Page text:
Artist Spotlight : Gwen Kelly-Masterson

Anna Hainze

With both parents involved in the theater during the first three years of her life, it only seems natural that senior Gwen Kelly-Masterson gravitated towards this art form more than any other. Our featured artist admits to always having been into the dramatic arts, specifically acting, but truly found her niche at the tender age of 15: “I realized that I always wanted to tell the other actors what to do, give them advice and suchlike.” Lo and behold, a director was born.
Though her directing debut occurred during her senior year of high school in a Commedia dell’Arte version of “Cinderella,” Kelly-Masterson has most certainly been busy honing her skills ever since. Currently, our featured artist is working on a production of “Antigone,” which she, not so surprisingly, is directing.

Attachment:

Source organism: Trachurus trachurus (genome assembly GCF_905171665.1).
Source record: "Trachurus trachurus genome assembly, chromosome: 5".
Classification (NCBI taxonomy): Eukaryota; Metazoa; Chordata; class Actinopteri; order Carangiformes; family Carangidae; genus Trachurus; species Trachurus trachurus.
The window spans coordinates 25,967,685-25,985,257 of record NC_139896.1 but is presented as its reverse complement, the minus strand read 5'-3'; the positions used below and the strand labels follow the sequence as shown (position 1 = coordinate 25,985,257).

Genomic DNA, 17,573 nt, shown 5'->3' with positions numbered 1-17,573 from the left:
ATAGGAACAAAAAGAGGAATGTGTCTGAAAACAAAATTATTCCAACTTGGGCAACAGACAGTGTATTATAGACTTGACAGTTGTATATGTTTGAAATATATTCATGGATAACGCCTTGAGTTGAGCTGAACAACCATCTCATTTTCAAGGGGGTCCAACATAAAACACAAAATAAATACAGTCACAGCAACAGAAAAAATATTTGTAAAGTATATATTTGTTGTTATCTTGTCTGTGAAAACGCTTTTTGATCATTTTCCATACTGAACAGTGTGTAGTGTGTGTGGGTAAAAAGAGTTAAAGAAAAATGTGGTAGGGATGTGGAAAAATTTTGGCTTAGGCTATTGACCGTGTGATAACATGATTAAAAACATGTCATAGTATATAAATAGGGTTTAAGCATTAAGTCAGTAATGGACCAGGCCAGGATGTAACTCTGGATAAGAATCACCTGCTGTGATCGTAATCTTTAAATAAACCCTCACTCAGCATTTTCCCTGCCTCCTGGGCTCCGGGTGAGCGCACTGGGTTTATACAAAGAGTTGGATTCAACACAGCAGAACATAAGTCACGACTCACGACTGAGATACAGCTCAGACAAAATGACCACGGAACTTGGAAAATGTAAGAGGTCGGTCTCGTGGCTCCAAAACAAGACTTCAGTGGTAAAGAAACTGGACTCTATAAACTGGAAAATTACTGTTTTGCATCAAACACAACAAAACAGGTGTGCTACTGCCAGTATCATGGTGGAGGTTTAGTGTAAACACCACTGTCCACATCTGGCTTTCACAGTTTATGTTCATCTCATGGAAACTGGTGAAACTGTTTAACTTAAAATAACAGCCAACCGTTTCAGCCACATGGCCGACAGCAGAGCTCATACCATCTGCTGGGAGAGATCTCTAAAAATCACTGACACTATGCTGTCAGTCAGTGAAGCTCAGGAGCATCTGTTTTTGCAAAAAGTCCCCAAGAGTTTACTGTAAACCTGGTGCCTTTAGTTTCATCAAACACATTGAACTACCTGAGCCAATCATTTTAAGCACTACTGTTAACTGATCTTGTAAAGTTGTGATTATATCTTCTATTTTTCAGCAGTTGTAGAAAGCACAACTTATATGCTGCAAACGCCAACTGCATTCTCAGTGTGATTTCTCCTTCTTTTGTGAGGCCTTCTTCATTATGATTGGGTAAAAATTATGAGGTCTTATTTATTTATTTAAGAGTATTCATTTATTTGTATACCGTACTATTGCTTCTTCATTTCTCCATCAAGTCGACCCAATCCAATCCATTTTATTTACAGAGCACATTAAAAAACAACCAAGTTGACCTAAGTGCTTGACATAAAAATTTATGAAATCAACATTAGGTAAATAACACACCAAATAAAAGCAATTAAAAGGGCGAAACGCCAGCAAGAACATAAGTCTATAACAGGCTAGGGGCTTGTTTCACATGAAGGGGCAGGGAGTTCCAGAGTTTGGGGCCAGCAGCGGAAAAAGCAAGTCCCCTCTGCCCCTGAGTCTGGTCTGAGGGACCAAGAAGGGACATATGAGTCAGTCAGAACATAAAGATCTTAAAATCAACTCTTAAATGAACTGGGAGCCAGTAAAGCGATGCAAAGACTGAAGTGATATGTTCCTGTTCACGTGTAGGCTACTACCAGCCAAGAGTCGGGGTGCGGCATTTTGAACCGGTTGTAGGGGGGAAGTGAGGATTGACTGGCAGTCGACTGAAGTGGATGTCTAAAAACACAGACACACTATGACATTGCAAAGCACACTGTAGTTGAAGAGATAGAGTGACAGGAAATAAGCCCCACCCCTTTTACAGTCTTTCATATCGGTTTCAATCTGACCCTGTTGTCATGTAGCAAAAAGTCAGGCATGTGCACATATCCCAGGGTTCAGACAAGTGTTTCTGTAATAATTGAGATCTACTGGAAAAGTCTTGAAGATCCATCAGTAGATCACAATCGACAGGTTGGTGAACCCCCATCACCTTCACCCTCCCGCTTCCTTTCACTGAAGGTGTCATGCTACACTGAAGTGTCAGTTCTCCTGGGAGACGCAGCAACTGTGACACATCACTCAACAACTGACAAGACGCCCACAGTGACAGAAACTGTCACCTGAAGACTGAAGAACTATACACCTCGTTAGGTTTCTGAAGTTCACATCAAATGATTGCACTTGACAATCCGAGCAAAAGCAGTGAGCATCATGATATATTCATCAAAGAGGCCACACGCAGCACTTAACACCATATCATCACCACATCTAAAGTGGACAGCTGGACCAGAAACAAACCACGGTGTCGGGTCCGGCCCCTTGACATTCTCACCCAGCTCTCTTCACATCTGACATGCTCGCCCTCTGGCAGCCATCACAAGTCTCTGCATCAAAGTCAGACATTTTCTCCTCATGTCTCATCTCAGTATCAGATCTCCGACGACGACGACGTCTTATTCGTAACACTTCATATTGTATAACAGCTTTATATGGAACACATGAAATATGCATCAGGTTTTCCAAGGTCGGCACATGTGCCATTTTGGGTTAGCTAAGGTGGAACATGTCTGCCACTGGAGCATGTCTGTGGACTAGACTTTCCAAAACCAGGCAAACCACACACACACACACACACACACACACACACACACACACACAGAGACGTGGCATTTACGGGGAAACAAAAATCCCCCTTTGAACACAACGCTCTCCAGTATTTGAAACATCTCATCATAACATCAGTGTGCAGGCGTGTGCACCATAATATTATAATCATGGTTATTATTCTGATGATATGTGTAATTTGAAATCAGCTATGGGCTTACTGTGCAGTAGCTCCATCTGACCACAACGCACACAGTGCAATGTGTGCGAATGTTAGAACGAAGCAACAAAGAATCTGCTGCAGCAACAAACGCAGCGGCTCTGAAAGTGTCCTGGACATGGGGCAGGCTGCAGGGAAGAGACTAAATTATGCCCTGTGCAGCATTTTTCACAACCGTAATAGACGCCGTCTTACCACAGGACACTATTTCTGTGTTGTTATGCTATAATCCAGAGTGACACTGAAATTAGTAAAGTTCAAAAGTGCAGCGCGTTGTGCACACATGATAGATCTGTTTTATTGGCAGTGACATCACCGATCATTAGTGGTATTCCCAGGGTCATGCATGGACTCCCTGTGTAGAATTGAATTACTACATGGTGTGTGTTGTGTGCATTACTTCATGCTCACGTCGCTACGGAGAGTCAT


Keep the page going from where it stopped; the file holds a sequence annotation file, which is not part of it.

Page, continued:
This, however, is not your everyday “Antigone” — “We decided to do [the production] all-female to complement ‘Pillowman’ and partly because we feel that the central conflict of the story of ‘Antigone,’ though often viewed to be gender-based, really reaches beyond gender into the more basic realm of the force of authority and the force that challenges authority.”
Even the venue is unique: “Antigone” will be performed Feb. 19 and 20 on the “sky lounge” of the Science Hall atrium, the skywalk that bridges the third floors of Youngchild Hall and Science Hall.
But why direct when one can get more spotlight, more attention, more Oscars, as an actress? When I asked Kelly-Masterson which she preferred, acting or directing, there was absolutely no hesitation in her response: “Directing. I’m never satisfied with my acting. … Ultimately, if for every two shows I directed, I could act in one, I’d be happy.”
And as for her future plans, Kelly-Masterson is one of those lucky few seniors who know exactly what she wants to do: direct, and someday start her own theatre company.

Top